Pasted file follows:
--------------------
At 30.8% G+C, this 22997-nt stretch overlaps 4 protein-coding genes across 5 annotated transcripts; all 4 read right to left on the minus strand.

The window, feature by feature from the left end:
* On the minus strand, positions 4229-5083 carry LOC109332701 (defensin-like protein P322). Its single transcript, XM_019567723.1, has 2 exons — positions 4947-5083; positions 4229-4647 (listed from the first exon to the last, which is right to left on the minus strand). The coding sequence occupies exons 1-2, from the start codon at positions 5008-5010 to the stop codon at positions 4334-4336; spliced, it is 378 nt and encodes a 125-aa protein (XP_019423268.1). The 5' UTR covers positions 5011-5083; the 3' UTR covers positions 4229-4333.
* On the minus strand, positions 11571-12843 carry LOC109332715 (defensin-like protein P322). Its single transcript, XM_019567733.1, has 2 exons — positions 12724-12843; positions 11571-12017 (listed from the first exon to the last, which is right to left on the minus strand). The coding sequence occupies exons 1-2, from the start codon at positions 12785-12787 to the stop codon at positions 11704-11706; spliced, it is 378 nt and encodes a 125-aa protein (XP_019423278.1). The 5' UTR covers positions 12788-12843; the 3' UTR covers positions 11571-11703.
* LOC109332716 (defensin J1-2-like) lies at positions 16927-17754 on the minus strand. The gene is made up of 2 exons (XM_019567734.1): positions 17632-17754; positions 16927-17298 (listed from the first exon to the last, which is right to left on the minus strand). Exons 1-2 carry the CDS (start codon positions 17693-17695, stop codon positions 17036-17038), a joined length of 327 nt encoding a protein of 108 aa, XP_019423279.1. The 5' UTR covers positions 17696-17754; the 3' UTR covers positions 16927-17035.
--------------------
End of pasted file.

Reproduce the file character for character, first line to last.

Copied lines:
At 30.8% G+C, this 22997-nt stretch overlaps 4 protein-coding genes across 5 annotated transcripts; all 4 read right to left on the minus strand.

The window, feature by feature from the left end:
* On the minus strand, positions 4229-5083 carry LOC109332701 (defensin-like protein P322). Its single transcript, XM_019567723.1, has 2 exons — positions 4947-5083; positions 4229-4647 (listed from the first exon to the last, which is right to left on the minus strand). The coding sequence occupies exons 1-2, from the start codon at positions 5008-5010 to the stop codon at positions 4334-4336; spliced, it is 378 nt and encodes a 125-aa protein (XP_019423268.1). The 5' UTR covers positions 5011-5083; the 3' UTR covers positions 4229-4333.
* On the minus strand, positions 11571-12843 carry LOC109332715 (defensin-like protein P322). Its single transcript, XM_019567733.1, has 2 exons — positions 12724-12843; positions 11571-12017 (listed from the first exon to the last, which is right to left on the minus strand). The coding sequence occupies exons 1-2, from the start codon at positions 12785-12787 to the stop codon at positions 11704-11706; spliced, it is 378 nt and encodes a 125-aa protein (XP_019423278.1). The 5' UTR covers positions 12788-12843; the 3' UTR covers positions 11571-11703.
* LOC109332716 (defensin J1-2-like) lies at positions 16927-17754 on the minus strand. The gene is made up of 2 exons (XM_019567734.1): positions 17632-17754; positions 16927-17298 (listed from the first exon to the last, which is right to left on the minus strand). Exons 1-2 carry the CDS (start codon positions 17693-17695, stop codon positions 17036-17038), a joined length of 327 nt encoding a protein of 108 aa, XP_019423279.1. The 5' UTR covers positions 17696-17754; the 3' UTR covers positions 16927-17035.